Four Equifax executives were not aware of the massive data breach at the credit reporting agency when they sold off more than $1.5 million in company stock before the breach became public knowledge, the company said Friday.
In the wake of the breach that exposed the personal information of 145.5 million consumers to hackers, questions were raised about the stock trades of four company executives – John Gamble, chief financial officer; Joseph Loughran, president, U.S. information solutions; Rodolfo Ploder, president, workforce solutions; and Douglas Brandberg, senior vice president, investor relations.
The executives made the trades in a period between when the breach took place and when Equifax disclosed it to the public.
At issue was whether the executives knew about the breach before selling of some of their stock, thereby engaging in insider trading, a question that more than third of the members of the Senate asked the Securities and Exchange Commission, the Department of Justice, and the Federal Trade Commission to investigate.
The credit reporting agency launched its own investigation into the trades and found that none of the execs were aware of the breach when the made the trades in question.
The company released the results of its investigation on Friday.
To review the insider trading questions, the company said that it formed a special committee, conducted an “extensive review” of documents and communications during the period surrounding the four officers' trading in Equifax securities.
Included in that document review was the examination of more than 55,000 documents, including emails, text messages, phone logs, and other records, the company said.
The special committee also conducted “dozens” of interviews with individuals that were involved in or had knowledge of the breach investigation, along with those who needed to clear the trades before they took place. The committee also conducted “lengthy” in-person interviews with each of the four senior officers who executed the trades in question.
According to Equifax, the committee’s investigation determined that “none of the four executives had knowledge of the incident when their trades were made, that preclearance for the four trades was appropriately obtained, that each of the four trades at issue comported with company policy, and that none of the four executives engaged in insider trading.”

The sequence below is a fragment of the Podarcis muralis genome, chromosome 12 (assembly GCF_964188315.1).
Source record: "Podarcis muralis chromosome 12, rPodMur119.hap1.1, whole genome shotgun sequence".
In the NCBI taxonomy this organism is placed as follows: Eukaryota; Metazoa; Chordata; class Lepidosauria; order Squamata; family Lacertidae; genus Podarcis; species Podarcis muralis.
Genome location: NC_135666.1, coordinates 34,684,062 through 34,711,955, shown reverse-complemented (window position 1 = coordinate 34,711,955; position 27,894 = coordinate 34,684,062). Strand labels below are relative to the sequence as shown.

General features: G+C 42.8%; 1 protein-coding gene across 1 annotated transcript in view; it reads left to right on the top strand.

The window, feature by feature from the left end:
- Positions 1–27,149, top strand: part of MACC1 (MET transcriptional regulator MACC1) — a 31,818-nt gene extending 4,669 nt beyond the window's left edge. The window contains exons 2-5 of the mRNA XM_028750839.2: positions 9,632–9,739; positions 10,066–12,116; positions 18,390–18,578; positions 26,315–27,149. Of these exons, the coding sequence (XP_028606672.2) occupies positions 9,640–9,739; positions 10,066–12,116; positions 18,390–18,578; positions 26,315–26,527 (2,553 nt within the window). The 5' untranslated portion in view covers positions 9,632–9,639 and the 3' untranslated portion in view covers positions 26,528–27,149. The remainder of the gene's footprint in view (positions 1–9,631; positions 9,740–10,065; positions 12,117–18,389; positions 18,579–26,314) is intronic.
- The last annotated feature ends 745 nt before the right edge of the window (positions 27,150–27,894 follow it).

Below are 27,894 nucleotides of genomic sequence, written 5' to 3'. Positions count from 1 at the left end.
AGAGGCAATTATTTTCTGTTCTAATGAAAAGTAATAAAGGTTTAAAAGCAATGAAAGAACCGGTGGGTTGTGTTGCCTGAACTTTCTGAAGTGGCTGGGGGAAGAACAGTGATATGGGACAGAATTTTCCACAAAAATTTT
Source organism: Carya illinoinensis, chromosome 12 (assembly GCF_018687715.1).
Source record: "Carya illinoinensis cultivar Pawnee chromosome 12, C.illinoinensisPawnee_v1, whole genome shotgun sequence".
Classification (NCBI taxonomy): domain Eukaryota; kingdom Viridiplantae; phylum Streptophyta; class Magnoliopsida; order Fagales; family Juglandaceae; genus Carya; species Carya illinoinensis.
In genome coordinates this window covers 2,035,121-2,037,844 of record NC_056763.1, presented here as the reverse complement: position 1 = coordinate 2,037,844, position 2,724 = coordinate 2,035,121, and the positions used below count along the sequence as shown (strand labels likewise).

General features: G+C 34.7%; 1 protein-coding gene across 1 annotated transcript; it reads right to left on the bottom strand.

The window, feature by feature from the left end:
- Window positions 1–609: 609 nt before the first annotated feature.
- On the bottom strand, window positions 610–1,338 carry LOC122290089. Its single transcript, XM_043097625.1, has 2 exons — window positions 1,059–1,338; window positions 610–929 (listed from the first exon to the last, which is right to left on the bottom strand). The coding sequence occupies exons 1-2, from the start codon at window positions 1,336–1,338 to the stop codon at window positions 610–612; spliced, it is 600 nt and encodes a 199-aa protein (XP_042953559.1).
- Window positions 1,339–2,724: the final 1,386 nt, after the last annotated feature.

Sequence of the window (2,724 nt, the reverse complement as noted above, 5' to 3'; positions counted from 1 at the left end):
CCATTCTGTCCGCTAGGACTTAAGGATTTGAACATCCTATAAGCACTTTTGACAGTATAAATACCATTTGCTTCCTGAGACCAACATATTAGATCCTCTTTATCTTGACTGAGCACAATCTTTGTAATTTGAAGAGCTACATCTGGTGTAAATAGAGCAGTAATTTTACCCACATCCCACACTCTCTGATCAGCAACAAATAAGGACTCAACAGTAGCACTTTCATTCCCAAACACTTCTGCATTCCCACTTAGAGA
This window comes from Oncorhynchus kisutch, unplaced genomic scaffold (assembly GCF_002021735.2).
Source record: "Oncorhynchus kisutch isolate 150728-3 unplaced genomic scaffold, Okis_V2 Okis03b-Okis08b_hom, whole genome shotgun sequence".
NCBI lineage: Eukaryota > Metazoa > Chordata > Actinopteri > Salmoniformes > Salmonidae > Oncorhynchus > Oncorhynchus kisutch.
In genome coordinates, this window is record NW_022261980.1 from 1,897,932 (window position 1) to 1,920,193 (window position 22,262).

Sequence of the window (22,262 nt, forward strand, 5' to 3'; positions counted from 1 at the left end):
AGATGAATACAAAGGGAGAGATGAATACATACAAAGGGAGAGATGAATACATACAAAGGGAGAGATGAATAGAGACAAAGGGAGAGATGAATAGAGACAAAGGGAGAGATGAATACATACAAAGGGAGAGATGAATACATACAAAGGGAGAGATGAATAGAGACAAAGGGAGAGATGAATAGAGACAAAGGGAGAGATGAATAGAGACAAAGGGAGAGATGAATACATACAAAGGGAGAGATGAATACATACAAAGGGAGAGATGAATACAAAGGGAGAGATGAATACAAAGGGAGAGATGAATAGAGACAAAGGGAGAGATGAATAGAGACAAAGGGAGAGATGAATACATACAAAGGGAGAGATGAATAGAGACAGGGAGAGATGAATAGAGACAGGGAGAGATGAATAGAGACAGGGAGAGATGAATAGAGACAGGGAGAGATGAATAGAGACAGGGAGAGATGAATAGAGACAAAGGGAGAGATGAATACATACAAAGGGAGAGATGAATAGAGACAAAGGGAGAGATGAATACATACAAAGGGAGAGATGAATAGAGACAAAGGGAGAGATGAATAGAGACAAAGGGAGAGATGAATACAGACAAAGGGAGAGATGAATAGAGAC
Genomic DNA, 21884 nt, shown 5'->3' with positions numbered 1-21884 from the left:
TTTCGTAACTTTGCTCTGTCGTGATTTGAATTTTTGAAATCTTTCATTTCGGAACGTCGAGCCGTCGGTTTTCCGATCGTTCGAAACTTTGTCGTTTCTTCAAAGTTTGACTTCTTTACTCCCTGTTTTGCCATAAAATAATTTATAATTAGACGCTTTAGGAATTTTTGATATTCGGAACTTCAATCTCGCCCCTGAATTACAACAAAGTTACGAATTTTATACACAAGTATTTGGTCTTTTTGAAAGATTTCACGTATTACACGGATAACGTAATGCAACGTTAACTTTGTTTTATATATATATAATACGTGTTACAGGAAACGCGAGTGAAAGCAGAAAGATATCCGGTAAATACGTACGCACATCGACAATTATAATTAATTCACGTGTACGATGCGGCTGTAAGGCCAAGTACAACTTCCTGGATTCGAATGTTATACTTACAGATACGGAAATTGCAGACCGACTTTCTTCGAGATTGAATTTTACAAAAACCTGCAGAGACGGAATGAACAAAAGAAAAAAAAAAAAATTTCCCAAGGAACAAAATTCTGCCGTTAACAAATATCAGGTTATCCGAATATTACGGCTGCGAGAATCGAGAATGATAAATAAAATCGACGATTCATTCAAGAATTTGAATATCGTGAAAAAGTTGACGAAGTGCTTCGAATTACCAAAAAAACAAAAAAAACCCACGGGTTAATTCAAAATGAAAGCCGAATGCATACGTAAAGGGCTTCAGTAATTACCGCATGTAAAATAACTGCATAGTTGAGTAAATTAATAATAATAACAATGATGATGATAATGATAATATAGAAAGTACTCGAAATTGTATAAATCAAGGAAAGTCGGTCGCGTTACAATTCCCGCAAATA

To determine whether any of the execs engaged in insider trading, the committee reviewed all of the execs’ Equifax emails, texts, calendars, voicemails, phone logs, and electronic documents, along with all Equifax emails and texts of each of their administrative assistants, for the period of July 29 through Aug. 2, 2017.
Equifax first discovered the breach on July 29th, and each of the four execs’ stock trades were conducted on either August 1st or August 2nd.
But, according to the investigation, each of the executives were not made aware of the breach until days or weeks later.
According to the company, Equifax has an insider trading policy that applies to all employees. Under that policy, no employee may trade in Equifax securities if he or she possesses “material non-public information” about the company.
Additionally, Equifax directors and certain senior Equifax officers may trade in Equifax securities only in specified “trading windows” and only if they first receive preclearance by the Equifax chief legal officer or his designee.
In each instance, it appears to be a case of unfortunate timing wherein the period for stock trades opened up just as the breach was being discovered and the trades in question were then executed before the company’s senior staff was notified.
“I’m grateful for the timely and thorough review by the special committee of this important matter. The board takes very seriously any allegation of insider trading,” Equifax Non-Executive Chairman Mark Feidler said.
“It is critically important for the public, our shareholders, our customers and our employees to know that we will not tolerate any violation of company policy or the law regarding the trading of securities,” Feidler added. “The conclusion that the company executives in question traded appropriately is an extremely important finding and very reassuring.”